Purple Coins Are Super Mario Odyssey's Best Collectible

By balancing scarcity and value, Mario's newest platforming hit finally brings second-tier collectibles into the limelight.

There are plenty of classic gaming icons associated with everyone's favourite pudgy plumber. Mushrooms, stars, turtle shells, and more come to mind when picturing Mario and the magical world he inhabits. And though many different Mario items and collectibles have been featured throughout his critically acclaimed adventures, there is only one that has officially made an appearance in every single game - coins.

From his original Mushroom Kingdom outing on the Famicom to his most recent trip around the globe, Mario titles have always provided players with plenty of shiny currency to collect. While they initially provided bonus points and extra lives, the coins in Mario have evolved into a rainbow of hues, shapes, and uses over the years.

Many aspects of Mario's newest journey in Odyssey stray from the established norm, and that goes for coins as well. Unlike every main series Mario game of the past 30 years, Odyssey doesn't have lives for Mario to gain or lose. Death not longer has a limit, but a price. Players lose ten precious gold coins every time they kick the bucket. Coins can also (finally) be used to purchase extra outfits that become available as players advance throughout the game's many kingdoms. This new incentive to scoop up coins is a welcome change, one that breathes new life into a classic aspect of the Mario franchise.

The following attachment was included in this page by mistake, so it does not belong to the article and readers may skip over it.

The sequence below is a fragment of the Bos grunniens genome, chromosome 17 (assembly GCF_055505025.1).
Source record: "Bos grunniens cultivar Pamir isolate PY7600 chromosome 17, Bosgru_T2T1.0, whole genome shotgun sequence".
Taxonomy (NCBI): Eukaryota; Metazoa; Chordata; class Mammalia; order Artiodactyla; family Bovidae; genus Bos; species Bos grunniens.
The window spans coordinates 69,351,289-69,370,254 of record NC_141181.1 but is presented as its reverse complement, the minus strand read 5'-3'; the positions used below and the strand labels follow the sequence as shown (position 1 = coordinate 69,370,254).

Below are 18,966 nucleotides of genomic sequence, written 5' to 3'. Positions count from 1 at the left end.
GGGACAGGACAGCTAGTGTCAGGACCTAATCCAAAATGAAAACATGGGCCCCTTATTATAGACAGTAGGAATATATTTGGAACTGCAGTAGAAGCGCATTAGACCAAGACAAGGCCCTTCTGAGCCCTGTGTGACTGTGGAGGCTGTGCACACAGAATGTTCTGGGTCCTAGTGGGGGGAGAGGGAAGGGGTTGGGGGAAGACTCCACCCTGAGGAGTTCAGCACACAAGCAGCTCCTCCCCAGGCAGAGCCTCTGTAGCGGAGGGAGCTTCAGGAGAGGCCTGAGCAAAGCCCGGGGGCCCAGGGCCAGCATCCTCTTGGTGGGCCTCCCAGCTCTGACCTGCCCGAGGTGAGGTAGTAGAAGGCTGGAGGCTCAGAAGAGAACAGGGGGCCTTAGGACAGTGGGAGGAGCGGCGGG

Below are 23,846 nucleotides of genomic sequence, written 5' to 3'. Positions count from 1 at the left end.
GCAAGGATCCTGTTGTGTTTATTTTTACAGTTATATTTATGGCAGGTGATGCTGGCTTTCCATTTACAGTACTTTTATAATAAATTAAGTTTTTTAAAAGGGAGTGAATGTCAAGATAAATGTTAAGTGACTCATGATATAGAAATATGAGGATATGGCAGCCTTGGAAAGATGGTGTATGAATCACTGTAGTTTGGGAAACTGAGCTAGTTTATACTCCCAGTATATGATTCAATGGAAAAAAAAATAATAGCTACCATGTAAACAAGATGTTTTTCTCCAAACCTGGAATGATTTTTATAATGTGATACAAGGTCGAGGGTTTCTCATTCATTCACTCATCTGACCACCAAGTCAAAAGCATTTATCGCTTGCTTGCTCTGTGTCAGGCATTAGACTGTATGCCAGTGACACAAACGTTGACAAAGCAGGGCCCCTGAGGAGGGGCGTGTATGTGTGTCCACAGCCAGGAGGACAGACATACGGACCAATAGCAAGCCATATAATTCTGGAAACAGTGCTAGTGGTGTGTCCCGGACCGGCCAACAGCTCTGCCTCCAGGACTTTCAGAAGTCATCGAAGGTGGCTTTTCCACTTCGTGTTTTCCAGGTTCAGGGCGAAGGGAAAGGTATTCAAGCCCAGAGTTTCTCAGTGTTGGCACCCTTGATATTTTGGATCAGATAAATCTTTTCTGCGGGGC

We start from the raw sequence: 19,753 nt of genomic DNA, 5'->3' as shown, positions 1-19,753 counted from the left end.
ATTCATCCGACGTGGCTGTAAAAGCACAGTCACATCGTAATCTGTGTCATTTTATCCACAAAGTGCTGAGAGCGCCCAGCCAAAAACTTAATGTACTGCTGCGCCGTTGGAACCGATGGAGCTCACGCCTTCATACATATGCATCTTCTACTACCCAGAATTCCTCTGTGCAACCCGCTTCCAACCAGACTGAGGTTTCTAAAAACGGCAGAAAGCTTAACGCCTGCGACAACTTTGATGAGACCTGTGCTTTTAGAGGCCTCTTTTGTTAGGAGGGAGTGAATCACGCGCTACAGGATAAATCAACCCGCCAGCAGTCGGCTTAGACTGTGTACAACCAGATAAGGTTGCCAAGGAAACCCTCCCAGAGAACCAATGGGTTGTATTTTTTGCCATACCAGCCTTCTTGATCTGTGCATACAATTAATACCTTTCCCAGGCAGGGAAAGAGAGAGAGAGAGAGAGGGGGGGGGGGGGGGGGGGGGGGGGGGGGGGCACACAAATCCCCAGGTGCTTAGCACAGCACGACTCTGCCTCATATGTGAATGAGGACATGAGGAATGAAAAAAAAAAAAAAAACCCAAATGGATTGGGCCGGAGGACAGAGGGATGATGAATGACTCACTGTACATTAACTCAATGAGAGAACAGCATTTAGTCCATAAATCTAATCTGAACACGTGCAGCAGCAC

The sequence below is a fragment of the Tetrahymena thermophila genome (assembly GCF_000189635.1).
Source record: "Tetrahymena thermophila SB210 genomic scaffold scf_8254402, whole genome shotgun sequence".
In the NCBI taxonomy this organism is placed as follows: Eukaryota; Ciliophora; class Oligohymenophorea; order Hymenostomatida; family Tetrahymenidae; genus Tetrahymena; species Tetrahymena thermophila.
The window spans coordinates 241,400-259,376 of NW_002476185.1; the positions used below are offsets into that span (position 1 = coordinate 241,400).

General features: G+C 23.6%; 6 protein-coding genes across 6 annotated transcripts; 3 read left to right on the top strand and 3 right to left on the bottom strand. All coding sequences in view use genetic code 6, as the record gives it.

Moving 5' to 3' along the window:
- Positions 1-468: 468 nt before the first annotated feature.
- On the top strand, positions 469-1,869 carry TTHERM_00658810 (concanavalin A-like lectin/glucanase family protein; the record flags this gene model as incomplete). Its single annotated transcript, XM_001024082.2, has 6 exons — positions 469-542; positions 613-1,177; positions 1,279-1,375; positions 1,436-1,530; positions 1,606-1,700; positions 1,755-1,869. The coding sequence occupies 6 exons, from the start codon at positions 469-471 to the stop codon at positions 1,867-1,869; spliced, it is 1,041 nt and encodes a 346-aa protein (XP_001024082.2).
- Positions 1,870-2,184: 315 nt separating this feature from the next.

On the other side of the collectible spectrum we have Power Moons, the essential fuel for Mario's hat-shaped flying machine. Obviously the most important item for progression of the game, Power Moons open up new kingdoms and help players further the on-going story.

There's also a ridiculous amount of them.

While games in the past gave Mario just over 100 stars and shines to collect, Odyssey has 880 Power Moons (999 if you want to buy some extra) scattered throughout its many worlds. It's an overwhelming number of seemingly crucial items, and the games does a bizarre job of hiding them in each environment.

It's certainly satisfying to find a Power Moon, but it can be equally as aggravating to decipher its whereabouts. Some moons can be spotted sitting atop tall buildings or dangling below out of reach ledges, giving players a concrete goal, while others are unlocked by seemly arbitrary actions like... sitting on a park bench. It's wonderful that the game has so much content in this regard, but it's almost too much.

Purple tomatoes? Now I've seen everything. [Nintendo]

In between run-of-the-mill gold coins and Power Moons we find regional coins, which most players simply refer to as "purple coins." Each kingdom (bar a few of the smaller ones) features either 50 or 100 of these unique curios. Nintendo's decision to give each world its own currency is nothing short of brilliant. From an aesthetic perspective it adds so much more personality and beauty than simply using one overarching design for every single coin.

Not only do Odyssey's purple coins add to each kingdom's personal atmosphere, they also act as legitimate currency for the local Crazy Cap shop. One side of each shop is solely dedicated to purple coins of the current region, with exclusive souvenirs, stickers, and outfits available for purchase. For some, these kinds of in-game trophies are the most enticing, and if players want them all they need to find every purple coin within the kingdom. Nothing offered in the Crazy Cap store is essential for moving forward in the game (aside from a handful of outfit-related Power Moons), so there's not much pressure to hunt them all down immediately.

Wanna buy a Sombrero? [Screenshot by Narelle Ho Sang]